It makes sense that the Lakeshore General Hospital wanted to set the record straight last week when they announced they were recalling 684 colonoscopies done at the hospital in the last three years. After all, it is their responsibility to inform the population, and getting in front of the story is a great way to keep a lid on criticism for not acting sooner, but in this case, public trust has been betrayed in a most egregious way – and somebody ought to have to answer for that. The incomplete colonoscopies were discovered in April during a quality-control review, when it was found that the doctor who performed the procedures did not properly document certain parts of the colonoscopy, including taking pictures of 'landmarks' at the end of the colon, which is normally a part of the procedure.
In addition, the doctor who performed the colonoscopies was not a gastroenterologist, but rather, a general surgeon. The president of the hospital's council of physicians said the reason for the delay in announcing the recall was so the hospital could perform an in-depth review of every case in the last few years in order to determine whose procedures were incorrectly done.
The news prompted speculation about how many of the affected patients – who were all contacted by registered mail to inform them of the recall – were given false negatives for cancer, and further, how many actually will have cancer. A gastroenterology expert at the hospital said the medical literature suggests a two-to-six-per-cent false-negative rate, meaning 13 to 41 of the 684 affected patients could have cancer, even though it sometimes takes five to 10 years for colorectal lesions to grow to the point where they can be of significant impact on a client's health, but some cases can see symptoms earlier than that.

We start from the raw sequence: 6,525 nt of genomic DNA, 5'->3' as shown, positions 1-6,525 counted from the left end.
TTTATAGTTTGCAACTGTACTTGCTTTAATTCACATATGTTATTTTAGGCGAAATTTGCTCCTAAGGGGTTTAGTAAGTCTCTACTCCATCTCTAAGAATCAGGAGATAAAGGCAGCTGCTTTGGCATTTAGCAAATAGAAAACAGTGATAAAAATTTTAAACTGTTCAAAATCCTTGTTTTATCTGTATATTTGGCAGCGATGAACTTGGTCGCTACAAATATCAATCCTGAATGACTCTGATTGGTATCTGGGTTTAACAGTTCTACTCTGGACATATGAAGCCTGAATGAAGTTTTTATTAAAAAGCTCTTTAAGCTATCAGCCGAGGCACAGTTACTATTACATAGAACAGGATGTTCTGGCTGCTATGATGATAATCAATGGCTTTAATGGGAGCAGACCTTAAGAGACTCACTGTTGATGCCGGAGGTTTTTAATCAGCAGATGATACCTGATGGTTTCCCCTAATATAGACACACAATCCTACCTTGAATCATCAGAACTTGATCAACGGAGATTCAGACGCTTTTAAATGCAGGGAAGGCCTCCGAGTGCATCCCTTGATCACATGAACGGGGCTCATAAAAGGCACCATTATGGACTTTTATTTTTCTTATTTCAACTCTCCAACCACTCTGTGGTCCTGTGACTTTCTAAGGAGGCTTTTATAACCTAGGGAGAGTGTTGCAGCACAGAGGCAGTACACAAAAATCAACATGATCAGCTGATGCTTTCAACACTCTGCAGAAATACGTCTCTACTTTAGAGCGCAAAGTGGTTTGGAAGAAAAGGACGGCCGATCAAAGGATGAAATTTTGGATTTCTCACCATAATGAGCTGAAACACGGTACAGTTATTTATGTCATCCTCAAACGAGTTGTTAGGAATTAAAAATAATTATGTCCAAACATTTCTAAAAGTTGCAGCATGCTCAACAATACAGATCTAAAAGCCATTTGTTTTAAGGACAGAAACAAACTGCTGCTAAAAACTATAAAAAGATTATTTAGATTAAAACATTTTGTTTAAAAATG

No matter which way you slice it, West Islanders have to be more than a little concerned about the way the tests were handled. Full credit to the hospital for not burying the information, but it's another black eye on the hospital, which has endured some serious issues in recent years.
In fact, this is just another piece of news that will keep West Islanders from showing up when they are ill, seriously or otherwise. The hospital's emergency ward is perpetually overcrowded, thereby making any trip to the ER a long and uncomfortable one, and despite the opening of the hospital's ambulatory-care clinic in 2003, waits are still long unless your condition is life-threatening. The future of a hospital in the Soulanges area is still up in the air, so for now, the Lakeshore Generel Hospital is going to have to remain the hospital of choice for 300,000 West Island and off-island residents who don't want to travel to Valleyfield for medical care, and who represent one of the fastest-aging populations in Canada. It doesn't appear that the cavalry is coming for the LGH anytime soon.